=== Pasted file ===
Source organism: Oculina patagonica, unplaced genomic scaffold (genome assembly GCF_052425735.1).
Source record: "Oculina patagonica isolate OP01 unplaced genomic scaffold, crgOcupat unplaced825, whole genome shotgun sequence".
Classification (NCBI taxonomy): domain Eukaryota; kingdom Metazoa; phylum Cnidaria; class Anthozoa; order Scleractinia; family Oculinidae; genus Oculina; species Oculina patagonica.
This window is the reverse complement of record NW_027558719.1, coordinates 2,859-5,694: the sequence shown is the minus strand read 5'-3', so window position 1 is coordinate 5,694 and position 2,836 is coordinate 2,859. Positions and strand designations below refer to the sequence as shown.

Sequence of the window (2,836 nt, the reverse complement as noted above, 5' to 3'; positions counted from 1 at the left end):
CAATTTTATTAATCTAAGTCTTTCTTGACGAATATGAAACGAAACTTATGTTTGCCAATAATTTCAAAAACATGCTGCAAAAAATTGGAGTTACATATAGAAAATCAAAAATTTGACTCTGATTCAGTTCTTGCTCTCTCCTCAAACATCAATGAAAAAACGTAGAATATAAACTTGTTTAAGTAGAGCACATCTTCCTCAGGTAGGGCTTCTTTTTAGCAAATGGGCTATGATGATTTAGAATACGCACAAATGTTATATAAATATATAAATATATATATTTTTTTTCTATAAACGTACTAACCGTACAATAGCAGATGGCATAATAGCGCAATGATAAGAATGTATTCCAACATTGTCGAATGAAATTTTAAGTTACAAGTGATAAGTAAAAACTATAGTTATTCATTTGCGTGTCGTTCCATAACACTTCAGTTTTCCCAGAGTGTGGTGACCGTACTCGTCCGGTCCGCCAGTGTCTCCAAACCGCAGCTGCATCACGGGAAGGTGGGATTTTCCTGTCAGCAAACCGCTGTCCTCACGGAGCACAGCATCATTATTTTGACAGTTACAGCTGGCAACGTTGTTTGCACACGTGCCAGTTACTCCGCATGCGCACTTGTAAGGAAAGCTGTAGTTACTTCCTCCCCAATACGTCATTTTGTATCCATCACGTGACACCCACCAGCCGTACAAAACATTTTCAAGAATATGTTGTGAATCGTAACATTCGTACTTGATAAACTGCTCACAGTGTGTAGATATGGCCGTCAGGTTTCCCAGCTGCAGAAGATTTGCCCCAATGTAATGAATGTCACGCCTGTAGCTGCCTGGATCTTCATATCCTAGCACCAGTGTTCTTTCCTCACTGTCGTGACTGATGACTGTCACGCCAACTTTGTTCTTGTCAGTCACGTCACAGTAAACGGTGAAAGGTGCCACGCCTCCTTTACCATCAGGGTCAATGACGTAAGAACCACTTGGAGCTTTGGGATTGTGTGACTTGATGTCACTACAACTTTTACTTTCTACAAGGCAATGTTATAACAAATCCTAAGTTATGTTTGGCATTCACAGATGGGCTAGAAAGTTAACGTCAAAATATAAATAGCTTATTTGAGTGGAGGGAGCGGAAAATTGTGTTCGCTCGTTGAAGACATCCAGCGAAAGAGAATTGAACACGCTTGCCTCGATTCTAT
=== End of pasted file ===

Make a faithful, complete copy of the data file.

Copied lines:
Source organism: Oculina patagonica, unplaced genomic scaffold (genome assembly GCF_052425735.1).
Source record: "Oculina patagonica isolate OP01 unplaced genomic scaffold, crgOcupat unplaced825, whole genome shotgun sequence".
Classification (NCBI taxonomy): domain Eukaryota; kingdom Metazoa; phylum Cnidaria; class Anthozoa; order Scleractinia; family Oculinidae; genus Oculina; species Oculina patagonica.
This window is the reverse complement of record NW_027558719.1, coordinates 2,859-5,694: the sequence shown is the minus strand read 5'-3', so window position 1 is coordinate 5,694 and position 2,836 is coordinate 2,859. Positions and strand designations below refer to the sequence as shown.

Sequence of the window (2,836 nt, the reverse complement as noted above, 5' to 3'; positions counted from 1 at the left end):
CAATTTTATTAATCTAAGTCTTTCTTGACGAATATGAAACGAAACTTATGTTTGCCAATAATTTCAAAAACATGCTGCAAAAAATTGGAGTTACATATAGAAAATCAAAAATTTGACTCTGATTCAGTTCTTGCTCTCTCCTCAAACATCAATGAAAAAACGTAGAATATAAACTTGTTTAAGTAGAGCACATCTTCCTCAGGTAGGGCTTCTTTTTAGCAAATGGGCTATGATGATTTAGAATACGCACAAATGTTATATAAATATATAAATATATATATTTTTTTTCTATAAACGTACTAACCGTACAATAGCAGATGGCATAATAGCGCAATGATAAGAATGTATTCCAACATTGTCGAATGAAATTTTAAGTTACAAGTGATAAGTAAAAACTATAGTTATTCATTTGCGTGTCGTTCCATAACACTTCAGTTTTCCCAGAGTGTGGTGACCGTACTCGTCCGGTCCGCCAGTGTCTCCAAACCGCAGCTGCATCACGGGAAGGTGGGATTTTCCTGTCAGCAAACCGCTGTCCTCACGGAGCACAGCATCATTATTTTGACAGTTACAGCTGGCAACGTTGTTTGCACACGTGCCAGTTACTCCGCATGCGCACTTGTAAGGAAAGCTGTAGTTACTTCCTCCCCAATACGTCATTTTGTATCCATCACGTGACACCCACCAGCCGTACAAAACATTTTCAAGAATATGTTGTGAATCGTAACATTCGTACTTGATAAACTGCTCACAGTGTGTAGATATGGCCGTCAGGTTTCCCAGCTGCAGAAGATTTGCCCCAATGTAATGAATGTCACGCCTGTAGCTGCCTGGATCTTCATATCCTAGCACCAGTGTTCTTTCCTCACTGTCGTGACTGATGACTGTCACGCCAACTTTGTTCTTGTCAGTCACGTCACAGTAAACGGTGAAAGGTGCCACGCCTCCTTTACCATCAGGGTCAATGACGTAAGAACCACTTGGAGCTTTGGGATTGTGTGACTTGATGTCACTACAACTTTTACTTTCTACAAGGCAATGTTATAACAAATCCTAAGTTATGTTTGGCATTCACAGATGGGCTAGAAAGTTAACGTCAAAATATAAATAGCTTATTTGAGTGGAGGGAGCGGAAAATTGTGTTCGCTCGTTGAAGACATCCAGCGAAAGAGAATTGAACACGCTTGCCTCGATTCTAT